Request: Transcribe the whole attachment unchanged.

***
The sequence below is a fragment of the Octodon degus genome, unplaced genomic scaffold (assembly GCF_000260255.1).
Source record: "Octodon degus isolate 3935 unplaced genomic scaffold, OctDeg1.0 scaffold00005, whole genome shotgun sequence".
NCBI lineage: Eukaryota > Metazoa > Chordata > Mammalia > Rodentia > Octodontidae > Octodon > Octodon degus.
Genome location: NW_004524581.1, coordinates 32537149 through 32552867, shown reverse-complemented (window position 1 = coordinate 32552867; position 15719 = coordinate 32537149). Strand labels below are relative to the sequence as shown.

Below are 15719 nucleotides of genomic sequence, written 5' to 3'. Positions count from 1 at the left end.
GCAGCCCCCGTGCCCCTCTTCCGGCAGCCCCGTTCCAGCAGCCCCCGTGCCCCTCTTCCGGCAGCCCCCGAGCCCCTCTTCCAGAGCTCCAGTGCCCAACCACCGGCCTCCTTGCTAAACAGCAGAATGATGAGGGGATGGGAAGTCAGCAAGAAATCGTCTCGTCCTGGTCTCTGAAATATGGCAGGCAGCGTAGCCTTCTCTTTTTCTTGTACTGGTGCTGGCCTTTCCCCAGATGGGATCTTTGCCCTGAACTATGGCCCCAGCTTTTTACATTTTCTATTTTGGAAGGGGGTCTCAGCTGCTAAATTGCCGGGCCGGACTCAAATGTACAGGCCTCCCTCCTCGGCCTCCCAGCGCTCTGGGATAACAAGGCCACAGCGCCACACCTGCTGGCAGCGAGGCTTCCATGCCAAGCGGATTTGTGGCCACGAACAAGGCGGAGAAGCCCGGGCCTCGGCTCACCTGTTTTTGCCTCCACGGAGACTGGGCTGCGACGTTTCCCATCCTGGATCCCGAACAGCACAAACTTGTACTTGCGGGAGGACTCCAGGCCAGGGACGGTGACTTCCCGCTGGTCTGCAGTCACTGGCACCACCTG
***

The sequence below is a fragment of the Octodon degus genome, unplaced genomic scaffold (assembly GCF_000260255.1).
Source record: "Octodon degus isolate 3935 unplaced genomic scaffold, OctDeg1.0 scaffold00005, whole genome shotgun sequence".
NCBI lineage: Eukaryota > Metazoa > Chordata > Mammalia > Rodentia > Octodontidae > Octodon > Octodon degus.
Genome location: NW_004524581.1, coordinates 32537149 through 32552867, shown reverse-complemented (window position 1 = coordinate 32552867; position 15719 = coordinate 32537149). Strand labels below are relative to the sequence as shown.

Below are 15719 nucleotides of genomic sequence, written 5' to 3'. Positions count from 1 at the left end.
GCAGCCCCCGTGCCCCTCTTCCGGCAGCCCCGTTCCAGCAGCCCCCGTGCCCCTCTTCCGGCAGCCCCCGAGCCCCTCTTCCAGAGCTCCAGTGCCCAACCACCGGCCTCCTTGCTAAACAGCAGAATGATGAGGGGATGGGAAGTCAGCAAGAAATCGTCTCGTCCTGGTCTCTGAAATATGGCAGGCAGCGTAGCCTTCTCTTTTTCTTGTACTGGTGCTGGCCTTTCCCCAGATGGGATCTTTGCCCTGAACTATGGCCCCAGCTTTTTACATTTTCTATTTTGGAAGGGGGTCTCAGCTGCTAAATTGCCGGGCCGGACTCAAATGTACAGGCCTCCCTCCTCGGCCTCCCAGCGCTCTGGGATAACAAGGCCACAGCGCCACACCTGCTGGCAGCGAGGCTTCCATGCCAAGCGGATTTGTGGCCACGAACAAGGCGGAGAAGCCCGGGCCTCGGCTCACCTGTTTTTGCCTCCACGGAGACTGGGCTGCGACGTTTCCCATCCTGGATCCCGAACAGCACAAACTTGTACTTGCGGGAGGACTCCAGGCCAGGGACGGTGACTTCCCGCTGGTCTGCAGTCACTGGCACCACCTG